Dr. Lowell Parsons, a reknown IC researcher at the University of San Diego, has noticed that several foods IC patients regularly avoid (ie., oranges and tomatoes) contain fairly large amounts of potassium. Because some patients' bladders are known to react when potassium salts are instilled in the bladder, Dr. Parsons has suggested that for those patients, high-potassium foods may be a problem. Excess potassium is washed out of the body via the urine, so Dr. Parsons believes that the potassium ions in the urine could possibly "leak" across a faulty bladder lining into the underlying bladder muscle tissue where it would trigger spasms and pain. This may be true for some patients, it may not be true for others, and it most likely isn't the whole story when it comes to our problems with food. When ingesting potassium with food, it doesn't affect our bladders in the same way as instilling it directly into the bladder. Most IC patients can comfortably eat turkey and milk and many can eat bananas without suffering a flare. Yet a serving of roasted turkey meat has more potassium than a whole orange; a banana has almost twice as much potassium as an orange; and a cup of milk has 50% more potassium than an orange.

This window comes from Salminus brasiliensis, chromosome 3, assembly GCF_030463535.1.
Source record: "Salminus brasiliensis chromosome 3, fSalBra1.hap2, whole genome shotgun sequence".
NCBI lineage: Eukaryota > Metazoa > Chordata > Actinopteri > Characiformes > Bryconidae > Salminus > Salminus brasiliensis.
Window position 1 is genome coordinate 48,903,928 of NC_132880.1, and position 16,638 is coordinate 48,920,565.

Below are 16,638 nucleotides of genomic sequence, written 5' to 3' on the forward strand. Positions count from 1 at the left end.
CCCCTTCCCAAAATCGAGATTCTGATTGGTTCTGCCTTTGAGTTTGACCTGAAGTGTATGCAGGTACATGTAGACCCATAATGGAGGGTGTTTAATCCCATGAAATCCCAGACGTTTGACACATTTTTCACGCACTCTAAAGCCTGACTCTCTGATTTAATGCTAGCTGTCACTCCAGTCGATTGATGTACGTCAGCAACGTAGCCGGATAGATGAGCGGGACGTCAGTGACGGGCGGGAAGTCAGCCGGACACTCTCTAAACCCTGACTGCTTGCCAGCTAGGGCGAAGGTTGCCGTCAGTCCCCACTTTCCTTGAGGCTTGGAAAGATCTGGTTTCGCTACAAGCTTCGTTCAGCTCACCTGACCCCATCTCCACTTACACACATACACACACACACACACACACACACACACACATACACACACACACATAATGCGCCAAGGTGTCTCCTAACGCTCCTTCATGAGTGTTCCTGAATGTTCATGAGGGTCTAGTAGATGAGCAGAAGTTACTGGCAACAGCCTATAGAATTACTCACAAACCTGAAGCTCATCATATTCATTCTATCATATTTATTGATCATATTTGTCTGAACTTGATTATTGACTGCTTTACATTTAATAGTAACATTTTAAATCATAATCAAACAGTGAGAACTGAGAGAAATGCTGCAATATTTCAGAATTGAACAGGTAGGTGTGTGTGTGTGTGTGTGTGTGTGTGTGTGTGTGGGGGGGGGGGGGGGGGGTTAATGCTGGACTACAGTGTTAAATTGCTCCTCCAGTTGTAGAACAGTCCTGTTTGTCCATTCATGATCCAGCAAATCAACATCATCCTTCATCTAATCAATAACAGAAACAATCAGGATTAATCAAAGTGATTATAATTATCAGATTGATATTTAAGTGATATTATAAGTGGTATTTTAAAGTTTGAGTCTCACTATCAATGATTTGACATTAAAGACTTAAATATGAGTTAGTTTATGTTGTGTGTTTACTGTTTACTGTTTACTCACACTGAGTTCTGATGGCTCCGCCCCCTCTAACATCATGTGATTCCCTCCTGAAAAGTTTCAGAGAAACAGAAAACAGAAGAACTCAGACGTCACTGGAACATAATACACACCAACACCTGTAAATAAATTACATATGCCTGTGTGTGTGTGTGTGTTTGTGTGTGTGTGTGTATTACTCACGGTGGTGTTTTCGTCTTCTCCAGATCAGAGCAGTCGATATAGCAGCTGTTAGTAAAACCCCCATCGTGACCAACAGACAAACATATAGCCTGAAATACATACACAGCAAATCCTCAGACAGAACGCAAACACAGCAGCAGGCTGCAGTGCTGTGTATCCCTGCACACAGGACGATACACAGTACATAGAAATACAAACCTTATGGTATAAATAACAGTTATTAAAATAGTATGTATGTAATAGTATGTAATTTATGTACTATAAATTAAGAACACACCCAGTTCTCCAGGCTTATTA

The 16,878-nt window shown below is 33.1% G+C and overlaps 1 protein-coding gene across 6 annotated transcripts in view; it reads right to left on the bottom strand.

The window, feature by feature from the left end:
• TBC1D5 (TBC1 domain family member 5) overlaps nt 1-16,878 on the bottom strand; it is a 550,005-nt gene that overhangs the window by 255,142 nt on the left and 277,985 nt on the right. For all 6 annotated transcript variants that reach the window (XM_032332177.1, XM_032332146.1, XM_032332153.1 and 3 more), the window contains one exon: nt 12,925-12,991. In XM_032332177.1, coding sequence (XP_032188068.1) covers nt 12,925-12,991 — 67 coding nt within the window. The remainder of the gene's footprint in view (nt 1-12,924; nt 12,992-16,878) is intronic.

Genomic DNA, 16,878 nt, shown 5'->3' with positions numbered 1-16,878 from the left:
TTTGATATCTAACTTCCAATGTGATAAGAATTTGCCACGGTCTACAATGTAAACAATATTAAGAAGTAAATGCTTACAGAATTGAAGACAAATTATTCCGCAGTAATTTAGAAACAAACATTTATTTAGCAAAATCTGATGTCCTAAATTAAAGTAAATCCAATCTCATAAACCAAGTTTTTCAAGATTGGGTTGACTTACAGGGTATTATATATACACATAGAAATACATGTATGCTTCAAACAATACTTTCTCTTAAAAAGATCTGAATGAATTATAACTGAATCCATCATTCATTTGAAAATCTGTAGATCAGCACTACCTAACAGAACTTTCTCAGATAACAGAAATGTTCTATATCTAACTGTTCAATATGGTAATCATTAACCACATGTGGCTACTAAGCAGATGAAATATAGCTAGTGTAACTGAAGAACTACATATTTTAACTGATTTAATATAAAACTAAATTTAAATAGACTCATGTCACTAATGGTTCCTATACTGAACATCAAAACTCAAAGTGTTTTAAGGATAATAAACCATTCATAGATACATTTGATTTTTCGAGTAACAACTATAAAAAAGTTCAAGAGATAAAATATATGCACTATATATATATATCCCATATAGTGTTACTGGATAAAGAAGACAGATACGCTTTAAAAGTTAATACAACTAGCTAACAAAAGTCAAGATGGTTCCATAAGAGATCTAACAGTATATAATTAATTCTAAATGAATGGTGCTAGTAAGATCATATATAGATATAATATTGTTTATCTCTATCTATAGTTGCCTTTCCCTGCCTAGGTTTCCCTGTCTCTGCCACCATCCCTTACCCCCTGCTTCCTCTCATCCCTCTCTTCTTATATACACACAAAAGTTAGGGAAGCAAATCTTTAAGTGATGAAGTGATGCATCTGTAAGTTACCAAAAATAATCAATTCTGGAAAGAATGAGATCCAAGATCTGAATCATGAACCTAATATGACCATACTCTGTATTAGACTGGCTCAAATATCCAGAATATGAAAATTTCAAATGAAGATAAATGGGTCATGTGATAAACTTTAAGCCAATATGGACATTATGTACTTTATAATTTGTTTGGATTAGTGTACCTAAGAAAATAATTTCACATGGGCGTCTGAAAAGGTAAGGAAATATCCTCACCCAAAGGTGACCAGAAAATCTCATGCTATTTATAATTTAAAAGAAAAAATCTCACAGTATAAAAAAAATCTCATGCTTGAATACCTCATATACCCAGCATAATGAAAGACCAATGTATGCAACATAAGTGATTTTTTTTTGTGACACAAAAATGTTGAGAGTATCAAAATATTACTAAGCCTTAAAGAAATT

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Mineral RDA Function IC Friendly Food Sources
Calcium F: 1000 to 1200 mg
M: 1000 to 1200 mg
Calcium milk, cream cheese, cottage cheese, ricotta, kale, green leafy vegetables, broccoli, fish and cereal products (i.e., corn, wheat, rice, oat and barley)
Chromium F: 20 to 25 mcg